The Catholic Church considers Augustine's teaching to be consistent with free will. He often said that any can be saved if they wish. While God knows who will be saved and who will not, with no possibility that one destined to be lost will be saved, this knowledge represents God's perfect knowledge of how humans will freely choose their destinies.
Works (books, letters and sermons)
Augustine was one of the most prolific Latin authors in terms of surviving works, and the list of his works consists of more than a hundred separate titles. Please see a near-exhaustive list below. They include apologetic works against the heresies of the Arians, Donatists, Manichaeans and Pelagians, texts on Christian doctrine, notably De Doctrina Christiana (On Christian Doctrine), exegetical works such as commentaries on Book of Genesis, the Psalms and Paul's Letter to the Romans, many sermons and letters, and the Retractationes (Retractions), a review of his earlier works which he wrote near the end of his life. Apart from those, Augustine is probably best known for his Confessiones (Confessions), which is a personal account of his earlier life, and for De civitate dei (Of the City of God, consisting of 22 books), which he wrote to restore the confidence of his fellow Christians, which was badly shaken by the sack of Rome by the Visigoths in 410. His De trinitate (On the Trinity), in which he developed what has become known as the 'psychological analogy' of the Trinity, is also among his masterpieces, and arguably one of the greatest theological works of all time. He also wrote On Free Choice Of The Will (De libero arbitrio), addressing why God gives humans free will that can be used for evil.
- On Christian Doctrine (Template:Lang-la, 397-426)
- Confessions (Confessiones, 397-398)
- City of God (De civitate Dei, begun ca. 413, finished 426)
- On the Trinity (De trinitate, 400-416)
- Enchiridion (Enchiridion ad Laurentium, seu de fide, spe et caritate)
- Retractions (Retractationes): At the end of his life (ca. 426-428) Augustine revisited his previous works in chronological order in a work titled the Retractions (in Latin, "Retractationes"). The English translation of the title has led some to assume that at the end of his career, Augustine retreated from his earlier theological positions. In fact, the Latin title literally means 're-treatments" (not "Retractions") and though in this work Augustine suggested what he would have said differently, it provides little in the way of actual "retraction." It does, however, give the reader a rare picture of the development of a writer and his final thoughts.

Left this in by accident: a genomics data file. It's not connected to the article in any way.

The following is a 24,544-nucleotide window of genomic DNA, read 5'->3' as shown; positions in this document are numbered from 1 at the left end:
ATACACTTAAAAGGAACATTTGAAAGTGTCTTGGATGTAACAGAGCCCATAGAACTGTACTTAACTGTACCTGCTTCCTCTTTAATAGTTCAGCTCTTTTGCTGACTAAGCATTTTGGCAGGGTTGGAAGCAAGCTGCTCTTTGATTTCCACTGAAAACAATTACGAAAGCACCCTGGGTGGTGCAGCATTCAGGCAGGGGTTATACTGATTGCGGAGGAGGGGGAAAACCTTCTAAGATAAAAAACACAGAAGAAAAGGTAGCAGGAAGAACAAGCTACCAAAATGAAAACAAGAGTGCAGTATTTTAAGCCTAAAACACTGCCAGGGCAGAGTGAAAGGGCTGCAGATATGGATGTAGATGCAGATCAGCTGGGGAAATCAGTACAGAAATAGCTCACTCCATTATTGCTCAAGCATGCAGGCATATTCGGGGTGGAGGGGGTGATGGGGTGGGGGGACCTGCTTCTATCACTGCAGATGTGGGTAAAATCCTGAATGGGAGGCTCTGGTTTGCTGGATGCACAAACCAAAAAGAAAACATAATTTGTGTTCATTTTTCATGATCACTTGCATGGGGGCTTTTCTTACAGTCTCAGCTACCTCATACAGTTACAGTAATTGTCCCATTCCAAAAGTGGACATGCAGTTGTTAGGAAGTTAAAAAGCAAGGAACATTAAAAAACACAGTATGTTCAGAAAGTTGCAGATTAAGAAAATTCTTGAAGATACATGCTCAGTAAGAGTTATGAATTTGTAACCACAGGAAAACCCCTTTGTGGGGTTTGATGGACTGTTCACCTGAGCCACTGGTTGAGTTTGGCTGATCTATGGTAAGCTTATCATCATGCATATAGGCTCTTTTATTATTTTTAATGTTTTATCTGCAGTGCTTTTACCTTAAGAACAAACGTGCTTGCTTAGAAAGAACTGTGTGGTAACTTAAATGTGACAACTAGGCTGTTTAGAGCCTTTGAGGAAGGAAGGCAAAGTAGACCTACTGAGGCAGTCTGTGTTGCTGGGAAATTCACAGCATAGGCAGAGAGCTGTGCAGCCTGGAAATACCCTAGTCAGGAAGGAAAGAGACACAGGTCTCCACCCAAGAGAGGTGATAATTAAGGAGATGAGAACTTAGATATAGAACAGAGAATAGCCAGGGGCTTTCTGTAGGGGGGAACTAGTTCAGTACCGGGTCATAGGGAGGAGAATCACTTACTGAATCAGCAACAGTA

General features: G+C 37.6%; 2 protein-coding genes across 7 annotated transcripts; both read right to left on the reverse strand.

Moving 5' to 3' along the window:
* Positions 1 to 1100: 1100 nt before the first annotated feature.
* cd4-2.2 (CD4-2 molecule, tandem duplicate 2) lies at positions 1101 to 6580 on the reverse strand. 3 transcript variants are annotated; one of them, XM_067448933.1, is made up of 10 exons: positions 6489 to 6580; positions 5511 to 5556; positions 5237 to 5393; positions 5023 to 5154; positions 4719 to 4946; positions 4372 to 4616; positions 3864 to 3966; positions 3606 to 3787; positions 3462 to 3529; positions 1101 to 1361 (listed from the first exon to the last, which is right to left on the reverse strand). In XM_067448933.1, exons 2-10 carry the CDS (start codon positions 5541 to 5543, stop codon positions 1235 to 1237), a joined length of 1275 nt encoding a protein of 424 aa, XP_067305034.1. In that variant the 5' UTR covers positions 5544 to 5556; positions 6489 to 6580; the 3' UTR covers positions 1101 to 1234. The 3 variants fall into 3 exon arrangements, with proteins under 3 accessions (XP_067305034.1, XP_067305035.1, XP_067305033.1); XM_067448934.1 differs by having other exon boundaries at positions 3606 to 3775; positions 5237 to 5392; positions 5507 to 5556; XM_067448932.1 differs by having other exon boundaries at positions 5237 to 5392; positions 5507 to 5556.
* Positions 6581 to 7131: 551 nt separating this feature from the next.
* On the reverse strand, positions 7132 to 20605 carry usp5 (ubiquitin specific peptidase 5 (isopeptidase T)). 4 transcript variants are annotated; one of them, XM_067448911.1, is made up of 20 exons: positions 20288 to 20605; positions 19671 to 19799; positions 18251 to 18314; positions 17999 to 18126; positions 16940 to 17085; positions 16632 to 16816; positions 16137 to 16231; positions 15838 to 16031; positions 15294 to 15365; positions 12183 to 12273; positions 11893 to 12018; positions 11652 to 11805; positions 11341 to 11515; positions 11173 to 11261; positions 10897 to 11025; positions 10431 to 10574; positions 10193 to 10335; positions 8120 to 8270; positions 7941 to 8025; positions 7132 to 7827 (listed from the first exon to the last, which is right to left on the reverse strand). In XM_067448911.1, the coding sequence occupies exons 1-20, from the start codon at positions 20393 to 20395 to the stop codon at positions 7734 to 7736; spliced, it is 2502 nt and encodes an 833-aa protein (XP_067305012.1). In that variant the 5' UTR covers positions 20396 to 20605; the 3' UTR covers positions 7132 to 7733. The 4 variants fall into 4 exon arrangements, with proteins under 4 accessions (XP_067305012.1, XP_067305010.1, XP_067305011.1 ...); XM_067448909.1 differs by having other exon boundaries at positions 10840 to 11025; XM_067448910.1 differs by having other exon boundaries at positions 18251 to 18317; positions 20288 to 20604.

- The Literal Meaning of Genesis (De Genesi ad litteram)
- On Free Choice of the Will (De libero arbitrio)
- On the Catechising of the Uninstructed (De catechizandis rudibus)
- On Faith and the Creed (De fide et symbolo)
- Concerning Faith of Things Not Seen (De fide rerum invisibilium)
- On the Profit of Believing (De utilitate credendi)
- On the Creed: A Sermon to Catechumens (De symbolo ad catechumenos)
- On Continence (De continentia)
- On the teacher (De magistro)
- On the Good of Marriage (De bono coniugali)
- On Holy Virginity (De sancta virginitate)
- On the Good of Widowhood (De bono viduitatis)
- On Lying (De mendacio)
- To Consentius: Against Lying (Contra mendacium [ad Consentium])
- On the Work of Monks (De opere monachorum)
- On Patience (De patientia)
- On Care to be Had For the Dead (De cura pro mortuis gerenda)
- On the Morals of the Catholic Church and on the Morals of the Manichaeans (De moribus ecclesiae catholicae et de moribus Manichaeorum)
- On Two Souls, Against the Manichaeans (De duabus animabus [contra Manichaeos])
- Acts or Disputation Against Fortunatus the Manichaean ([Acta] contra Fortunatum [Manichaeum])
- Against the Epistle of Manichaeus Called Fundamental (Contra epistulam Manichaei quam vocant fundamenti)
- Reply to Faustus the Manichaean (Contra Faustum [Manichaeum])
- Concerning the Nature of Good, Against the Manichaeans (De natura boni contra Manichaeos)
- On Baptism, Against the Donatists (De baptismo [contra Donatistas])
- The Correction of the Donatists (De correctione Donatistarum)
- On Merits and Remission of Sin, and Infant Baptism (De peccatorum meritis et remissione et de baptismo parvulorum)
- On the Spirit and the Letter (De spiritu et littera)
- On Nature and Grace (De natura et gratia)
- On Man's Perfection in Righteousness (De perfectione iustitiae hominis)
- On the Proceedings of Pelagius (De gestis Pelagii)
- On the Grace of Christ, and on Original Sin (De gratia Christi et de peccato originali)
- On Marriage and Concupiscence (De nuptiis et concupiscientia)
- On the Nature of the Soul and its Origin (De natura et origine animae)
- Against Two Letters of the Pelagians (Contra duas epistulas Pelagianorum)
- On Grace and Free Will (De gratia et libero arbitrio)
- On Rebuke and Grace (De correptione et gratia)
- On the Predestination of the Saints (De praedestinatione sanctorum)
- On the Gift of Perseverance (De dono perseverantiae)
- Our Lord's Sermon on the Mount (De sermone Domini in monte)
- On the Harmony of the Evangelists (De consensu evangelistarum)
- Treatises on the Gospel of John (In Iohannis evangelium tractatus)
- Soliloquies (Soliloquiorum libri duo)
- Enarrations, or Expositions, on the Psalms (Enarrationes in Psalmos)
- On the Immortality of the Soul (De immortalitate animae)
- Answer to the Letters of Petilian, Bishop of Cirta (Contra litteras Petiliani)
- Sermons, among which a series on selected lessons of the New Testament
- Homilies, among which a series on the First Epistle of John
- Order of Saint Augustine
- Augustinian hypothesis
- Free will
- In necessariis unitas, in dubiis libertas, in omnibus caritas
- Constantinian shift
- Filioque clause
- Incurvatus in se